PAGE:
3. Team Peeta v. Team Gale

This actually bugged me the most. What started as a series about oppression and injustice, turned more into “who is Katniss going to end up with” over “will good triumph over evil and will millions of lives be saved.” I honestly couldn’t care less who Katniss ended up with. I don’t think either guy is the right one for her, and I saw her living on her own or dying for the cause actually.

For a good chunk of the book, I went along with Collin’ storyline, character developments out of respect for my adoration with the first Hunger Games book. The last 15% of the book was just outrageous on so many levels, I can’t even count them on my two hands.

I do give Collin’s credit for not being afraid to take chances, kill off main characters, the way other teen authors *coughstephaniemeyercough* did. I loved that she was able to present an awesome mentality of what its like during a rebellion. I just found some of the character storylines to be weak and it really took away from the message from the series. What started as Katniss’ impulsive actions for survival, turned into scripted sessions for promo ads. Maybe that was Collins’ message from the start? War changes people? No one is as strong as you think they are or want them to be? Life sucks, deal with it? Life and death don’t matter as long as you can’t decide which guy you want?

Whatever her overall message was, it wasn’t very clear, it was muddled and muffled by the romance triangle, for me at least.

Suzanne Collins will be making an appearance at Kepler’s Bookstore in Menlo Park in early November. I plan on going, and hopefully she can shed some light on why she made some of the decisions that she did for the series.

by Suzanne Collins
Scholastic Press, 2010
ISBN 0439023511
390 pages


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Catching Fire – Review

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Catching Fire by Suzanne Collins

Age: YA


In the stunning sequel to The Hunger Games, Suzanne Collins picks up exactly where the first book ended. Against all odds, as well as against the Capitol’s wishes, Katniss is the victor of the Hunger Games, along with her fellow district tribute Peeta Mellark. Although, she should be feeling relieved at having survived the deadly arena, she will soon return to her family and friends and never have to worry about stepping foot in the arena ever again. That was the idea, until President Snow paid Katniss a visit shortly after her return home. Only then did Katniss realize the full extent of her actions in the arena and the rumble she and Peeta unknowingly started throughout the 12 districts in the Capital. Now its up to Katniss to try to quell the anxieties of the districts by proving her love to Peeta beyond a shadow of a doubt, otherwise the consequences will be terrifying.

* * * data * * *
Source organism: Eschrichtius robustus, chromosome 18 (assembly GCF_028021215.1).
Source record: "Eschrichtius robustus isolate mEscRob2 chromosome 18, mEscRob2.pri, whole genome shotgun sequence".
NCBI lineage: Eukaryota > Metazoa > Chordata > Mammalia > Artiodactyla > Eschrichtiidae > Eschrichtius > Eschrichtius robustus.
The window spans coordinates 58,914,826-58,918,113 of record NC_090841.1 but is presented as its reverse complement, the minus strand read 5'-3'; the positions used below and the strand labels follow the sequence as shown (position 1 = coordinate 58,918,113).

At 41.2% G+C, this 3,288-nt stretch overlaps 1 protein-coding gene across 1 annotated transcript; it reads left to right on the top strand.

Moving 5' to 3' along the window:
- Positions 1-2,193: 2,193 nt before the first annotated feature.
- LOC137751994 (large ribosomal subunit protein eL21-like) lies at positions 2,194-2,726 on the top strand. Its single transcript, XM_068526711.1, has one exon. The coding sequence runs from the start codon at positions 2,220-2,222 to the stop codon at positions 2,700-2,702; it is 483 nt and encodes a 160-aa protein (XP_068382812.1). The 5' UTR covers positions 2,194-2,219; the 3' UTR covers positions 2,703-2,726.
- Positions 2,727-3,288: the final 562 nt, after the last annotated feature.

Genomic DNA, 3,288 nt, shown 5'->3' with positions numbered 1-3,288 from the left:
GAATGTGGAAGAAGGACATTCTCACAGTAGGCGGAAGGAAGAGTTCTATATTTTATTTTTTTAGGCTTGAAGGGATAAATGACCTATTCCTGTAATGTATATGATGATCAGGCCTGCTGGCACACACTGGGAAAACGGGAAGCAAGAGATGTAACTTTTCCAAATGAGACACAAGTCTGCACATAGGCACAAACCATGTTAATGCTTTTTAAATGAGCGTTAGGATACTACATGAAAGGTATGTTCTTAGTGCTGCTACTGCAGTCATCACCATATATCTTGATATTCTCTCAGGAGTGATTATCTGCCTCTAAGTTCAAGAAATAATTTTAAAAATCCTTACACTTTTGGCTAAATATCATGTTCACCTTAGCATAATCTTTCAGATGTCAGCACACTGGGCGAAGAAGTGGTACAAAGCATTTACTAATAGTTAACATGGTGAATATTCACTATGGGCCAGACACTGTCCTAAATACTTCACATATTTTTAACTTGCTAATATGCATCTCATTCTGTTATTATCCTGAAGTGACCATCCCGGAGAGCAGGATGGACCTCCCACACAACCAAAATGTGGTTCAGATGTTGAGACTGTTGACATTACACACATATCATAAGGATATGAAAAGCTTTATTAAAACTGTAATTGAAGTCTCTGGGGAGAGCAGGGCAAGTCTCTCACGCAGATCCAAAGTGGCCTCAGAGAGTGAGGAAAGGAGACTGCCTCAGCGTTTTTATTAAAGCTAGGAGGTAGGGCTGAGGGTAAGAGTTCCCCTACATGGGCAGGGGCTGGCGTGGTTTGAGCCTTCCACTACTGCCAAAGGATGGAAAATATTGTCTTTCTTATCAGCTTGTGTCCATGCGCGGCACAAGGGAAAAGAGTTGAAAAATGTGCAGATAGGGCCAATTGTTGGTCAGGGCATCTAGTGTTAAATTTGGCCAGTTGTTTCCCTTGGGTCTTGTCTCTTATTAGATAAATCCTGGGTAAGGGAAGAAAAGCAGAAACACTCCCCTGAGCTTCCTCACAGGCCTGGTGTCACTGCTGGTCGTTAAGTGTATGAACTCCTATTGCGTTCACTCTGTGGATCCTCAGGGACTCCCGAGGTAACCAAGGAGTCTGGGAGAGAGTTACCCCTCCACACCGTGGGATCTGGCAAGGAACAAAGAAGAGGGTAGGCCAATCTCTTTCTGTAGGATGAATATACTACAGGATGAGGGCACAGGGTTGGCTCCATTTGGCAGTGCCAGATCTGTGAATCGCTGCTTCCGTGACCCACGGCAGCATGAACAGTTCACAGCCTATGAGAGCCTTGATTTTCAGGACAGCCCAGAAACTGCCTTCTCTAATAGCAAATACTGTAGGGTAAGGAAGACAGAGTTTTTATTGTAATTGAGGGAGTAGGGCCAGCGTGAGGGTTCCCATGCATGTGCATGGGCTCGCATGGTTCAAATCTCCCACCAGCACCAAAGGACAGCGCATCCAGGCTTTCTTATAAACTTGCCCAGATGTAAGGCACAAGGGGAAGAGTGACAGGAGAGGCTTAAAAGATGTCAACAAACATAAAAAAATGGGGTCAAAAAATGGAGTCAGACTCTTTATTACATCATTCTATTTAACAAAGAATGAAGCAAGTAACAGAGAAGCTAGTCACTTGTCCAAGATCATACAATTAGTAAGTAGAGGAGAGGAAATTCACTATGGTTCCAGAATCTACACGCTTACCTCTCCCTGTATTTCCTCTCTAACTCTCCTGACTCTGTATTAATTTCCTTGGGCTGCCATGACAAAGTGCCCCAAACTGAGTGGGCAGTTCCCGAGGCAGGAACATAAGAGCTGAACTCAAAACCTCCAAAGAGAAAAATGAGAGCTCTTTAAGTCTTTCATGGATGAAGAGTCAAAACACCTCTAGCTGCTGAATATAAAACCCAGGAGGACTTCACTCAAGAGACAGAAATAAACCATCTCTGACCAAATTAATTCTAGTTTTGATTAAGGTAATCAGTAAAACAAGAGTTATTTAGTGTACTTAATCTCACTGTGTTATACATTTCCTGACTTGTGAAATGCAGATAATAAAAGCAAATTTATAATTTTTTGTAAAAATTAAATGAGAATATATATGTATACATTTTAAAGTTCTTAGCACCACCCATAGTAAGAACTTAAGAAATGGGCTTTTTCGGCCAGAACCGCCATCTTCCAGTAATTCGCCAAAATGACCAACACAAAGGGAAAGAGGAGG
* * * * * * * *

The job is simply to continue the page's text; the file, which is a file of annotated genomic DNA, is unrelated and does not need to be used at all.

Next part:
I couldn’t wait to jump right into Catching Fire, so I grabbed the audiobook because it was the only format available at my library. I did really enjoy this book. It carried the same quick pace as Hunger Games, the same themes of tyranny, censorship and instinctual human behaviors come into play.

I did have a problem with Katniss though. Throughout most of the book, I found her to be more naive than her character was originally set up to be in the first book. I found her fake love for Peeta to be somewhat alarming at how easily she could slip into the lovey-girlfriend role. Her impulses are emotionally driven, and not very accurate most of the time. She is overly suspicious of everyone around her, quick to cast accusations if anyone says or does something she doesn’t like. She and Peeta form a strong bond with their time in the arena, and then again on tour across the districts as the star-cross lovers, the Victors of the Hunger Games. Another thing that didn’t sit well with me is that Catching Fire seemed repetitive. It was a lot like Hunger Games, pretty much the same book, but with a few minor tweaks and twists at the end.

It did end on a powerful, although expected, cliffhanger. I feel fully vested in this series, even though I had higher hopes for Catching Fire. It does serve its purpose as the middle title in any trilogy. It forms the bridge that carries the story from its troublesome beginning, to the most likely violent and dramatic ending.

Catching Fire
by Suzanne Collins
Scholastic Audiobooks